Unrest in Ethiopia: Measures that De-Escalate Tension and Ensure Accountability are Crucial

Ethiopia is in a double shock since Monday 29 June, 2020. The murder of Haacaaluu Hundessa, a popular resistance singer, and the political and security crisis that followed is shocking the entire country.

At least 81 people have lost their lives and several properties in the Oromia region and Addis Ababa are damaged since Tuesday 30 June, according to government reports. It is not clear how many that were killed by security forces, angry protesters, or vigilante groups. With a near total internet shutdown and limited movements, very little information is coming out from Ethiopia, which makes it difficult to be certain about what is happening.

The Government has announced that it is arresting people suspected of orchestrating havoc and discord between people following the killing of the artist by unidentified assailant(s). Among the arrested are Jawar Mohammed, founder of the influential Oromo Media Network (OMN) and member of the opposition Oromo Federalist Congress (OFC); Bekele Gerba, deputy head of the same organisation; Eskinder Nega, former journalist and current leader of Balderas for Geninue Democracy (Balderas). Similar arrests have been made in the Oromia region according to some reports.

Based on our assessment of the situation, Civil Rights Defenders calls on the Government of Ethiopia and other actors to focus on measures that de-escalate the tension and ensure accountability.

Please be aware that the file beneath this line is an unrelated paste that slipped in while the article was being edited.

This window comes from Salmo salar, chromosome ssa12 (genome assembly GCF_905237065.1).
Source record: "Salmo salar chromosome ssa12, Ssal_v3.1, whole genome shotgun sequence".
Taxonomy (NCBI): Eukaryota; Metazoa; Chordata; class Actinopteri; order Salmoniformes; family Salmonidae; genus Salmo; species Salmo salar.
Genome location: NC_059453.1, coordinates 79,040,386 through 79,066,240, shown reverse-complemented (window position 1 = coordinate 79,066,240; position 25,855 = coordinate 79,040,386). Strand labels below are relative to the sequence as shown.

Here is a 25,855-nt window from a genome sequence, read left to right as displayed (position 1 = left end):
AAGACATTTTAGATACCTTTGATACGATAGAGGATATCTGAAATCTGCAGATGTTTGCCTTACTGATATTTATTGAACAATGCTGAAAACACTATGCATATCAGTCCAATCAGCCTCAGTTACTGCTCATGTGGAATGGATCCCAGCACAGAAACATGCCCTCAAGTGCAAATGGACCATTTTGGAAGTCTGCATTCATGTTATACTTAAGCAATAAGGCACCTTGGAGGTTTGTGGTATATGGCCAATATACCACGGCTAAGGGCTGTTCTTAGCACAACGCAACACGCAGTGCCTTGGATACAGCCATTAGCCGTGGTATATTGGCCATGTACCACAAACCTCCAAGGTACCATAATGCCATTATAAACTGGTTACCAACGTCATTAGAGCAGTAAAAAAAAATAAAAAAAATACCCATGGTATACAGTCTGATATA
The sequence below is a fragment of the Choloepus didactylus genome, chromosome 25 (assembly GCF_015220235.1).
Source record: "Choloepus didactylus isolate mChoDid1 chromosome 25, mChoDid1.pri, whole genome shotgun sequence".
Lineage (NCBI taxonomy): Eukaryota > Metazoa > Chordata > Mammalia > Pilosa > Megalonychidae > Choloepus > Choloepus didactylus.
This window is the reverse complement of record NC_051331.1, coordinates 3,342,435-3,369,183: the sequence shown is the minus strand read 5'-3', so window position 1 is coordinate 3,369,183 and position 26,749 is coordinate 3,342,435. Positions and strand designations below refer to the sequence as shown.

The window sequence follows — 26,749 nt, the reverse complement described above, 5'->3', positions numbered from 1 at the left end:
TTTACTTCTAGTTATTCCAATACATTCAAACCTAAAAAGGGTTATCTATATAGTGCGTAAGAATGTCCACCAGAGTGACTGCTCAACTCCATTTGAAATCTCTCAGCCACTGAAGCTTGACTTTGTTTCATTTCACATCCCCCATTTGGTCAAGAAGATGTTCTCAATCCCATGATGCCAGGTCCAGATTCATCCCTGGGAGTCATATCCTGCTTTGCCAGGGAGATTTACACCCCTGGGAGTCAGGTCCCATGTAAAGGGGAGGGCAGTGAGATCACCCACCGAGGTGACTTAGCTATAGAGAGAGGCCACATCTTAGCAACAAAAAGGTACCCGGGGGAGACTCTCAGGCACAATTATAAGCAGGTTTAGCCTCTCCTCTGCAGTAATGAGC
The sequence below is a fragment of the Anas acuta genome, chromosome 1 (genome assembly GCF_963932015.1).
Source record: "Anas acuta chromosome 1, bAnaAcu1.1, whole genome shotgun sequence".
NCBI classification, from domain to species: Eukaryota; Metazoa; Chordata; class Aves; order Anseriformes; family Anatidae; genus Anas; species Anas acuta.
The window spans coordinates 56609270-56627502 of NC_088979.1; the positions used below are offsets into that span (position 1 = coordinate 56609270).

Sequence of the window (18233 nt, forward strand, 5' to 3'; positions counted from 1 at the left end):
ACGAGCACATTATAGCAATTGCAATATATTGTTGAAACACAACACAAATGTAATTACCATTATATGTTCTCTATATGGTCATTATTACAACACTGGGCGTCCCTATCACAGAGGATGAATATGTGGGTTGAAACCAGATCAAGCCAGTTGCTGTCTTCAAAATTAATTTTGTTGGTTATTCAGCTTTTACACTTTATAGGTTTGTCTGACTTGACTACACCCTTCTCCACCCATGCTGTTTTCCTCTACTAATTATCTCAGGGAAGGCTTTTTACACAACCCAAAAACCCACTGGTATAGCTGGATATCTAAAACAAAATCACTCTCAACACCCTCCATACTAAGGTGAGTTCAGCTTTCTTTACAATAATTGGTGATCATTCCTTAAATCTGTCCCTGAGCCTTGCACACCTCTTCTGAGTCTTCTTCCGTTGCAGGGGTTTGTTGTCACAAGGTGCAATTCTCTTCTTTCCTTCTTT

At this time, the Government should burden the responsibility of de-escalating the situation with more tolerance and restraint in discharging its responsibility to protect civilians and uphold the rule of law. The leadership should carefully evaluate the potential outcomes of each legal, administrative, and security measure at its disposal to avoid further escalation.  

The Government must ensure that all individuals arrested on suspicion of any criminal act are investigated swiftly and released or brought to court without delay, and that their rights as arrestees are fully respected.  
We call on the government to conduct a transparent, independent, and professional investigation into the heinous murder of Haacaaluu Hundessa and bring the culprits to justice. Those responsible for the killings of other individuals in the capital and in the Oromia region should also be held accountable.

People enraged by the murder of the artist should be allowed to grieve and express their anger peacefully. Civil society and traditional leaders must be encouraged to facilitate platforms to such healing processes. Political parties, traditional leaders, grass root civil society organisations, religious institutions, and influential people should intervene to calm down tensions in their respective communities. 

Ethiopian media outlets and personalities, both in the mainstream and social media platforms, should demonstrate prudent and responsible handling of the matter in the country. We call on them to refrain from disseminating messages insinuating violence and hate. Exposing those doing so by providing the public with accurate, timely information that reflects the context and nuance of the reality on the ground is tantamount to averting more losses.

Civil Rights Defenders strongly encourages citizens, civil society groups, and national institutions to document human rights violations and abuses in their localities committed under the current circumstances. Violations and abuses must be documented and reported for future investigations to uphold the principle of accountability. Civil Rights Defenders, with its local and international partners, will support such initiatives.